Dieffenbacher and 19 organisations from seven countries have joined forces in the EcoReFibre research project to make the production of wood fibreboards such as medium-density and high-density fibreboards (MDF and HDF) more sustainable.
EcoReFibre stands for “Ecological solutions for recovery of secondary materials from post-consumer fibreboards”. Its aim is to recycle wood fibres at the end of their lifecycle and use them to produce new fibreboard. Currently, fresh wood is used almost exclusively to produce wood fibreboard.
The four-year project, which kicked off earlier in May, has €12 million in funding from the EU through its research and innovation funding programme Horizon Europe.
The project partners, which include wood-based panel manufacturers Homanit and Sonae Arauco, and furniture manufacturer Biesse, intend to develop and test solutions that will enable up to 25% of the fresh wood fibres used to manufacture wood fibreboards to be replaced by recycled secondary fibres.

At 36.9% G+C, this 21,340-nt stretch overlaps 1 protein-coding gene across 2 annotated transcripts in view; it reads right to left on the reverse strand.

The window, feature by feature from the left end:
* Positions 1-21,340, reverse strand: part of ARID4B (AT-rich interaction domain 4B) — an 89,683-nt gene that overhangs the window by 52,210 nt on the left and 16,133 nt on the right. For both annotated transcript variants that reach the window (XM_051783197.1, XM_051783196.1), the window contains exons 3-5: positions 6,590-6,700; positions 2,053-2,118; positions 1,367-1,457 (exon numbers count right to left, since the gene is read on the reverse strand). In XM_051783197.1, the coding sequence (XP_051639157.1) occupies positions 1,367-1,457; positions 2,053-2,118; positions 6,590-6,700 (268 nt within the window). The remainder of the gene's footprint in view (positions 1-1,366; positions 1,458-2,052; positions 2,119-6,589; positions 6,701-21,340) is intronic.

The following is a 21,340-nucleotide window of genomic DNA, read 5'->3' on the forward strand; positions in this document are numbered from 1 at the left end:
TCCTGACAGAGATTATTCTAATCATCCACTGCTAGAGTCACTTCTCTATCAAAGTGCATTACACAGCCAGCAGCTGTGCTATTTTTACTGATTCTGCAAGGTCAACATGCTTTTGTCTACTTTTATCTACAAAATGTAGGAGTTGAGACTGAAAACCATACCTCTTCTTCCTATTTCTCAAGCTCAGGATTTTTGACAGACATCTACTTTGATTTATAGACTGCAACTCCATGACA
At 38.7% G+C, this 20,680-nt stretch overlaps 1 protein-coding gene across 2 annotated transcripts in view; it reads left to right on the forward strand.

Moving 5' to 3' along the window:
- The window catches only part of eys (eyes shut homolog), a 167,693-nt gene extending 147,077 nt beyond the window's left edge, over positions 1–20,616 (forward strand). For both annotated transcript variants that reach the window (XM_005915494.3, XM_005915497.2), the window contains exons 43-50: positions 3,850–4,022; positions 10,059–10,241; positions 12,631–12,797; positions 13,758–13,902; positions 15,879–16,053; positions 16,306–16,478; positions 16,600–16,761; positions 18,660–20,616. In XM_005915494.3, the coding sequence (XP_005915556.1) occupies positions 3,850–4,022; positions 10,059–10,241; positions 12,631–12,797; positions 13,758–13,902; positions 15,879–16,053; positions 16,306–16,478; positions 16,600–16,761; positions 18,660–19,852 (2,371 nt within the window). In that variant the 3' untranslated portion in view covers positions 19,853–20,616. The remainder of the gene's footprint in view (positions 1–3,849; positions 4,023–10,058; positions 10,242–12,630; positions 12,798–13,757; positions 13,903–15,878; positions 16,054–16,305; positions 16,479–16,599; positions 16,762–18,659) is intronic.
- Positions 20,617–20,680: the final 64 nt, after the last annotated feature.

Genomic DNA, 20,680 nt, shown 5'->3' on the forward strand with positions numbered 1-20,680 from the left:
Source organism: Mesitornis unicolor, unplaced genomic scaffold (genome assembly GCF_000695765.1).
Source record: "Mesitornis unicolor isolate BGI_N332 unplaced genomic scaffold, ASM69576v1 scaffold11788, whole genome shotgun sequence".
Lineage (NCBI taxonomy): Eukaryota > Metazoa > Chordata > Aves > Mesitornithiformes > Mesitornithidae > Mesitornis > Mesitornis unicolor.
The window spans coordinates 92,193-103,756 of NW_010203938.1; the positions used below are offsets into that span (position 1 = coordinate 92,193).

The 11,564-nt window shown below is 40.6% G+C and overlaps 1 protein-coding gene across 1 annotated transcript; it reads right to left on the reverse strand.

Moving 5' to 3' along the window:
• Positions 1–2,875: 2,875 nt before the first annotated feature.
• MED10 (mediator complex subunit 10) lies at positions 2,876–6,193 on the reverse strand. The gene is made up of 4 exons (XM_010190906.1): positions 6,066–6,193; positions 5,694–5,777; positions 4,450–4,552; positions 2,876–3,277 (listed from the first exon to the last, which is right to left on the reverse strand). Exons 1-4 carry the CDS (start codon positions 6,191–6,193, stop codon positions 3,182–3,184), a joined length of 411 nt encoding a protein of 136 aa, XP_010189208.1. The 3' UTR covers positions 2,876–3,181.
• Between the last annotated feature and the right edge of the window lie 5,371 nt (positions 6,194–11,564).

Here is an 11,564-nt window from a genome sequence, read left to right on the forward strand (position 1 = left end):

Five pilot projects will also explore how recycled wood fibres can be used to manufacture new end products such as insulation materials and bio-composites.
“More than 100 million cubic metres of wood fibreboard are produced worldwide every year — almost exclusively from fresh wood. The industry urgently needs a sustainable recycling solution here,” explained Matthias Graf, who leads the project at Dieffenbacher.
“With the innovative technologies and business models that we will develop as part of the EcoReFibre project, we will take the circular economy in the MDF and HDF industry a big step forward.”
Dieffenbacher is committed to sustainability and preserving fresh wood resources in Europe, with equipment specialised in using waste wood as a raw material in the production of particleboard.
The company’s recycling business unit has reportedly supplied various waste wood cleaning and wood recycling plants to particleboard manufacturers such as Unilin, Pfleiderer, Rheinspan and Fundermax.
EcoReFibre was launched in May with a meeting at the consortium leader, the Swedish University of Agricultural Sciences in Uppsala, Sweden. According to Dieffenbacher, the project will end in April 2026.